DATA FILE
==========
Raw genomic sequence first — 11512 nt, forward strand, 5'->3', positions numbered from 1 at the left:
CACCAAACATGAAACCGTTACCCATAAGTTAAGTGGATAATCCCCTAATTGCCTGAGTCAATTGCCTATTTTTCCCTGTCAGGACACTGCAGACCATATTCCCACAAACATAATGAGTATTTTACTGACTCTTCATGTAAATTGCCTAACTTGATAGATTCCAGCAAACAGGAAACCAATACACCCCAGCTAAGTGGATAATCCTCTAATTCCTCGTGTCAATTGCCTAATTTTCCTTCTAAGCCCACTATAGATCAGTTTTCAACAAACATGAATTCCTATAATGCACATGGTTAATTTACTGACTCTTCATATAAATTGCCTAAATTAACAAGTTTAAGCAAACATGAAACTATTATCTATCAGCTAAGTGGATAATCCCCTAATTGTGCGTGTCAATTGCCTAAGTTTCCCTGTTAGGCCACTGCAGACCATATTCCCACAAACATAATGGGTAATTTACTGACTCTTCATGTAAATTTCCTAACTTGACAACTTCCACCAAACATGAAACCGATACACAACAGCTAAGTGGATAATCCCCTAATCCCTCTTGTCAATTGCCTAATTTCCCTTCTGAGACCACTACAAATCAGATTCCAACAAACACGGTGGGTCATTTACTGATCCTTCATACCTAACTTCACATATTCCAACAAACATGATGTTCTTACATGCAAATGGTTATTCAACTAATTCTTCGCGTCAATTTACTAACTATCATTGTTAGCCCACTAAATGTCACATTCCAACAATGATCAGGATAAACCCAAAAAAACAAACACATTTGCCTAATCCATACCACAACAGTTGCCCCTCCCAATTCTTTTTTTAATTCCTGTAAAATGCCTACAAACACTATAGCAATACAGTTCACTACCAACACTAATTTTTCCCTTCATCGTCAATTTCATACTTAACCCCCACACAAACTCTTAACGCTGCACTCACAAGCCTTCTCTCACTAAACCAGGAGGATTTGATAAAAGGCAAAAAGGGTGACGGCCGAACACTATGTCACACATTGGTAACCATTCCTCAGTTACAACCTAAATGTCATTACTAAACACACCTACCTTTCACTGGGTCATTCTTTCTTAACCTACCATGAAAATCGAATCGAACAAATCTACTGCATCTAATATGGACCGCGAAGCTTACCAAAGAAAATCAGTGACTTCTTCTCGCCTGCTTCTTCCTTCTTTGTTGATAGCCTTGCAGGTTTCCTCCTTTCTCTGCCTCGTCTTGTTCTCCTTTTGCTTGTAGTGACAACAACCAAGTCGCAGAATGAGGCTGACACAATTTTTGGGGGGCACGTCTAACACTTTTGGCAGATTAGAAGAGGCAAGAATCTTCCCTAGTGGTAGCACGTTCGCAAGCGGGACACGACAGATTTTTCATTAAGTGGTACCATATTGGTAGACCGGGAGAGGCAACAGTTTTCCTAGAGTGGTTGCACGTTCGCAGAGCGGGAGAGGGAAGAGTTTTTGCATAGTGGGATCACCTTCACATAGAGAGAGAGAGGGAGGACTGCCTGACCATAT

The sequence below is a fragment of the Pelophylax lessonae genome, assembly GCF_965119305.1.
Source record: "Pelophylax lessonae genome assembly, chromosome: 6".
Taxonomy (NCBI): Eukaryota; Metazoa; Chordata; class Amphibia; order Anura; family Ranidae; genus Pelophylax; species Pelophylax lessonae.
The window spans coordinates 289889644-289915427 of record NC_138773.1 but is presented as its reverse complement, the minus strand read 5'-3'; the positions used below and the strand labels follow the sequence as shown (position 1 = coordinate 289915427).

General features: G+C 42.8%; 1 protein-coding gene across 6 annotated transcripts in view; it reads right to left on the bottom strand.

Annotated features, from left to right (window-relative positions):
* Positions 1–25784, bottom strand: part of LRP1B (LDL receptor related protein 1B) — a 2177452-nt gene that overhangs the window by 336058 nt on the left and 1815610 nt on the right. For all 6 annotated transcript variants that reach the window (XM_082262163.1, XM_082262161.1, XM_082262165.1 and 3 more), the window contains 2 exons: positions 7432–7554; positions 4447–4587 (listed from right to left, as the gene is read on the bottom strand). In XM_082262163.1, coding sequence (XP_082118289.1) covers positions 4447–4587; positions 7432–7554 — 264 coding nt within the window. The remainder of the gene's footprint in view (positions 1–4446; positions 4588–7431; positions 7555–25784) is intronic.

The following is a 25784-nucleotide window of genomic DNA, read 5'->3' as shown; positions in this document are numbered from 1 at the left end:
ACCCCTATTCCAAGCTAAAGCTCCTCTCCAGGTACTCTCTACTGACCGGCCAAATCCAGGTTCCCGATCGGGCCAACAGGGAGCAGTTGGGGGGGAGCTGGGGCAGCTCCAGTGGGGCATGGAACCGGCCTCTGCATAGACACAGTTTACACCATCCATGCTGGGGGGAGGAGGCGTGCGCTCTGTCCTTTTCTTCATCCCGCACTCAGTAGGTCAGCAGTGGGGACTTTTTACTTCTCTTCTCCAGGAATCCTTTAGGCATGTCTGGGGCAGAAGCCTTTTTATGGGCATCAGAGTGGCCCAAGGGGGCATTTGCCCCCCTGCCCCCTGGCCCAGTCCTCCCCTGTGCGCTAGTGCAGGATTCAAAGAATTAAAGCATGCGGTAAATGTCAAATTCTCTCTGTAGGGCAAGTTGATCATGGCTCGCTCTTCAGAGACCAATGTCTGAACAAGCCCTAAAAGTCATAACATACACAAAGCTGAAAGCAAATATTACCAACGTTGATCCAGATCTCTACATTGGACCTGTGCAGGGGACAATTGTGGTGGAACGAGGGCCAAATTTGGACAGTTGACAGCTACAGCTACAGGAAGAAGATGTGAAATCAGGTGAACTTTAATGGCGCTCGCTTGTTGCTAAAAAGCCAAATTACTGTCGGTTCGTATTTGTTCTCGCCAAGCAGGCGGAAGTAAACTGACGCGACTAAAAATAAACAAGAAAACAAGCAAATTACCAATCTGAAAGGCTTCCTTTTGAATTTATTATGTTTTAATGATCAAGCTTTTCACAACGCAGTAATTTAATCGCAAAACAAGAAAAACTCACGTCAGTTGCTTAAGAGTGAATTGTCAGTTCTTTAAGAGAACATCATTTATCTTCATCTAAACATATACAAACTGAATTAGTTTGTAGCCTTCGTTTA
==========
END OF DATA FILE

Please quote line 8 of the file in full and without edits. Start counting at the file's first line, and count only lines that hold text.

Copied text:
Annotated features, from left to right (window-relative positions):